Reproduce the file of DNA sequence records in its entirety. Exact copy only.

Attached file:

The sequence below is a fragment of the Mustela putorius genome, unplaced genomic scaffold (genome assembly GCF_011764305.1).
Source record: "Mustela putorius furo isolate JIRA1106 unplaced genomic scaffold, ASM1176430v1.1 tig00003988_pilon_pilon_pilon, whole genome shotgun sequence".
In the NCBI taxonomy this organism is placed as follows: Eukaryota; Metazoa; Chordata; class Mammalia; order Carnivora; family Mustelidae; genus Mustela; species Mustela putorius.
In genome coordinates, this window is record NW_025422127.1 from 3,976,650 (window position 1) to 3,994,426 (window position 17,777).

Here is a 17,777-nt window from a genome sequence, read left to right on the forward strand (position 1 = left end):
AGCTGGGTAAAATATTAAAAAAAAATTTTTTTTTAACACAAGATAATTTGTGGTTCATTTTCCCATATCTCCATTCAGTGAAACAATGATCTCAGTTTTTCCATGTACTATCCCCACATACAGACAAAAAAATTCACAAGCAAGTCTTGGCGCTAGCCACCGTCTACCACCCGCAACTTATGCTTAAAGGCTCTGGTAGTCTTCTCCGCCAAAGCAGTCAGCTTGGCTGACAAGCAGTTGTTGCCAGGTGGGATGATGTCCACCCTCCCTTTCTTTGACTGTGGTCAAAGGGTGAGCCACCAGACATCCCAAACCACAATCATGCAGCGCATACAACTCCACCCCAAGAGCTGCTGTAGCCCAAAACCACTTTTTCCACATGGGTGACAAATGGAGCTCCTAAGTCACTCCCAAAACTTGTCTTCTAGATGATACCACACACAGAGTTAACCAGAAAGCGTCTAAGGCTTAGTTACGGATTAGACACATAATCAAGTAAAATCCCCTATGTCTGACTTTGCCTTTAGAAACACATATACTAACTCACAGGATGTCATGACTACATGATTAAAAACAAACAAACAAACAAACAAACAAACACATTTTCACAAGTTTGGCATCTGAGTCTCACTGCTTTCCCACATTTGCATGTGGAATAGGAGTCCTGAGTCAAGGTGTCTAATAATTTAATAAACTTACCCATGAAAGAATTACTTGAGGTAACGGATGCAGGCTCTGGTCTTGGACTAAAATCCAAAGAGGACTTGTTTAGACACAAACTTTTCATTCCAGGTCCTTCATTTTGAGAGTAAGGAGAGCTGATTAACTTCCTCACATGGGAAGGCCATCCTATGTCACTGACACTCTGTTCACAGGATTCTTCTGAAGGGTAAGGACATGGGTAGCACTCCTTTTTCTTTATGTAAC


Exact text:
The sequence below is a fragment of the Mustela putorius genome, unplaced genomic scaffold (genome assembly GCF_011764305.1).
Source record: "Mustela putorius furo isolate JIRA1106 unplaced genomic scaffold, ASM1176430v1.1 tig00003988_pilon_pilon_pilon, whole genome shotgun sequence".
In the NCBI taxonomy this organism is placed as follows: Eukaryota; Metazoa; Chordata; class Mammalia; order Carnivora; family Mustelidae; genus Mustela; species Mustela putorius.
In genome coordinates, this window is record NW_025422127.1 from 3,976,650 (window position 1) to 3,994,426 (window position 17,777).

Here is a 17,777-nt window from a genome sequence, read left to right on the forward strand (position 1 = left end):
AGCTGGGTAAAATATTAAAAAAAAATTTTTTTTTAACACAAGATAATTTGTGGTTCATTTTCCCATATCTCCATTCAGTGAAACAATGATCTCAGTTTTTCCATGTACTATCCCCACATACAGACAAAAAAATTCACAAGCAAGTCTTGGCGCTAGCCACCGTCTACCACCCGCAACTTATGCTTAAAGGCTCTGGTAGTCTTCTCCGCCAAAGCAGTCAGCTTGGCTGACAAGCAGTTGTTGCCAGGTGGGATGATGTCCACCCTCCCTTTCTTTGACTGTGGTCAAAGGGTGAGCCACCAGACATCCCAAACCACAATCATGCAGCGCATACAACTCCACCCCAAGAGCTGCTGTAGCCCAAAACCACTTTTTCCACATGGGTGACAAATGGAGCTCCTAAGTCACTCCCAAAACTTGTCTTCTAGATGATACCACACACAGAGTTAACCAGAAAGCGTCTAAGGCTTAGTTACGGATTAGACACATAATCAAGTAAAATCCCCTATGTCTGACTTTGCCTTTAGAAACACATATACTAACTCACAGGATGTCATGACTACATGATTAAAAACAAACAAACAAACAAACAAACAAACACATTTTCACAAGTTTGGCATCTGAGTCTCACTGCTTTCCCACATTTGCATGTGGAATAGGAGTCCTGAGTCAAGGTGTCTAATAATTTAATAAACTTACCCATGAAAGAATTACTTGAGGTAACGGATGCAGGCTCTGGTCTTGGACTAAAATCCAAAGAGGACTTGTTTAGACACAAACTTTTCATTCCAGGTCCTTCATTTTGAGAGTAAGGAGAGCTGATTAACTTCCTCACATGGGAAGGCCATCCTATGTCACTGACACTCTGTTCACAGGATTCTTCTGAAGGGTAAGGACATGGGTAGCACTCCTTTTTCTTTATGTAAC